There has always been a fascination with the written records of the presidents of the United States since the time of George Washington. Diaries, letters, notes and other documents have been used to offer insight into the life and work of the presidency. When publishing his diaries, which covered the momentous period in which he succeeded to the presidency towards ...
There has always been a fascination with the written records of the presidents of the United States since the time of George Washington. Diaries, letters, notes and other documents have been used to offer insight into the life and work of the presidency. When publishing his diaries, which covered the momentous period in which he succeeded to the presidency towards the end of World War II, and the decision making process over the dropping of the Atom bomb on Japan, President Harry S. Truman said: "I want the people to know the Presidency as I have experienced it and I want them to know me as I am."
The diaries of President Truman (in office 1945-1953) helped to illustrate how government and high office was rapidly evolving, and shared his private thoughts, his range of interests, devotion to duty and work, and the loneliness, which he understood as the fate of all presidents. Such diaries have become important parts of the historical record. In Truman's opinion, if President Andrew Johnson "had not given special interviews to a number of different newspaper correspondents, voicing his views on problems confronting him, a good deal of important historic material of the Presidency of Andrew Johnson might not have been unearthed or even known."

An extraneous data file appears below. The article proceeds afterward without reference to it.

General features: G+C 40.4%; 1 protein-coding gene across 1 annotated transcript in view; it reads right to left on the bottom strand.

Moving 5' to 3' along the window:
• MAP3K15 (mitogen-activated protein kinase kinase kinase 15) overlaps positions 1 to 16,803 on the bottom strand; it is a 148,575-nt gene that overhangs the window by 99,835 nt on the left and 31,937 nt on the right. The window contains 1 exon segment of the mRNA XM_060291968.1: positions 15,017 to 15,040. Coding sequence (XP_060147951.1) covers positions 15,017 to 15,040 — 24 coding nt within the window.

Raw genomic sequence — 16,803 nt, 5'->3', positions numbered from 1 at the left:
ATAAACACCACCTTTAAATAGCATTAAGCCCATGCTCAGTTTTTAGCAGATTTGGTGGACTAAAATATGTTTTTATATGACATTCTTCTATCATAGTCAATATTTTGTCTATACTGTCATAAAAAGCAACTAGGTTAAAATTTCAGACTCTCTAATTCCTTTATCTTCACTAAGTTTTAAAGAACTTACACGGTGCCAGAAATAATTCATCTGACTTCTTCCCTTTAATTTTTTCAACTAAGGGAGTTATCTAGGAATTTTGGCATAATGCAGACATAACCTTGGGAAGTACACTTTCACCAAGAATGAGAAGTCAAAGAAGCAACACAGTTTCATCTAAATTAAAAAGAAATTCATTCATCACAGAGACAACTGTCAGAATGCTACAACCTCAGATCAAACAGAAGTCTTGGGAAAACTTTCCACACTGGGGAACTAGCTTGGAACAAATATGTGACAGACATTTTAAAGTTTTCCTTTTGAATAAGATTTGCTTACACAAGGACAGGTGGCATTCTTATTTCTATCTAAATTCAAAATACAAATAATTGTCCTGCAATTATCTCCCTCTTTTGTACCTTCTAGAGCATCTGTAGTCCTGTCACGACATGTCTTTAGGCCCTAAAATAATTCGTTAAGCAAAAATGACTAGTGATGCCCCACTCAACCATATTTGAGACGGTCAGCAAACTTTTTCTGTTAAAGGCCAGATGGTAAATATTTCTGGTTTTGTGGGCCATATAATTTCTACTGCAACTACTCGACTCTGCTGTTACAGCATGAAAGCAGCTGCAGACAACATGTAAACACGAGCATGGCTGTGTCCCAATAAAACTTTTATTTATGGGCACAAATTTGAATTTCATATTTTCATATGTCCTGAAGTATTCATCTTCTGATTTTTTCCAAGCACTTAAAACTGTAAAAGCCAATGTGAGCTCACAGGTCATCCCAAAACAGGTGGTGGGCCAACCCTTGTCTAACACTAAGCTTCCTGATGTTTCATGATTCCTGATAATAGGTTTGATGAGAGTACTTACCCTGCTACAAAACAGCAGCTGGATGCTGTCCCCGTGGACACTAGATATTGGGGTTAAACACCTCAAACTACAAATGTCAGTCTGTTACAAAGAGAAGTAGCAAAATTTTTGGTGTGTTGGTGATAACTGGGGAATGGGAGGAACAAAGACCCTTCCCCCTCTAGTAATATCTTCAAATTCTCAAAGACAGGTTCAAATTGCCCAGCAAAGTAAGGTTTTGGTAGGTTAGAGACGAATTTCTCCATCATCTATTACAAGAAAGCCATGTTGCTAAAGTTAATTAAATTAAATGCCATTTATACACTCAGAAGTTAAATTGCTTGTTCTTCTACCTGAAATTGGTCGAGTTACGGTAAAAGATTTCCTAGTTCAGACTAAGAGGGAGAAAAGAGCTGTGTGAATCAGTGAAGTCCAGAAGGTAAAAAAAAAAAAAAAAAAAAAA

In publishing his own diaries, Truman hoped "perhaps the American people and the people of the world will understand a little better what I am trying to do and historians will have additional authentic data to what is disclosed by the archives." Because his notes were not originally intended for publication, the President said that is why they were written in simple words and were not polished up.
Presidents have also used letters and diaries in their correspondence with foreign partners or political opponents. The correspondence of President Franklin D. Roosevelt and United Kingdom Prime Minister Winston Churchill, with more than 1,700 letters, telegrams and other messages exchanged between them during World War II, is an important record of the stresses and strains of an alliance between the two countries. The letters show that in World War II, Roosevelt and Churchill, besides political and military allies, became friends.
In these letters, the basis for Anglo-American co-operation was established and the means for implementing it devised long before the United States actually entered the war in December 1941. The letters between the two leaders, however, are not a complete record of their communications, since over the period of five years, many oral messages were sent by various emissaries and ambassadors, there were many transatlantic telephone conversations and face-to-face meetings.
The letters of President Theodore Roosevelt (in office 1901-1909) are a personal expression of the constant thought and love for his children. "After all, fond as I am of the White House and much though I have appreciated these years in it, there isn't any place in the world like home — like Sagamore Hill, where things are our own, with their own associations, and where it is real country," the President wrote. Before his children were able to read, he used to send them picture letters, which included drawings of his own in illustration of the written text. He wrote to them always as his equals.
The United States operates a Presidential library system, part of the National Archives and Records Administration, with 13 libraries which provide repositories for preserving and making available the papers, records, collections and other historical materials of every President since Herbert Hoover. The Presidential library system formally began in 1939, when President Show more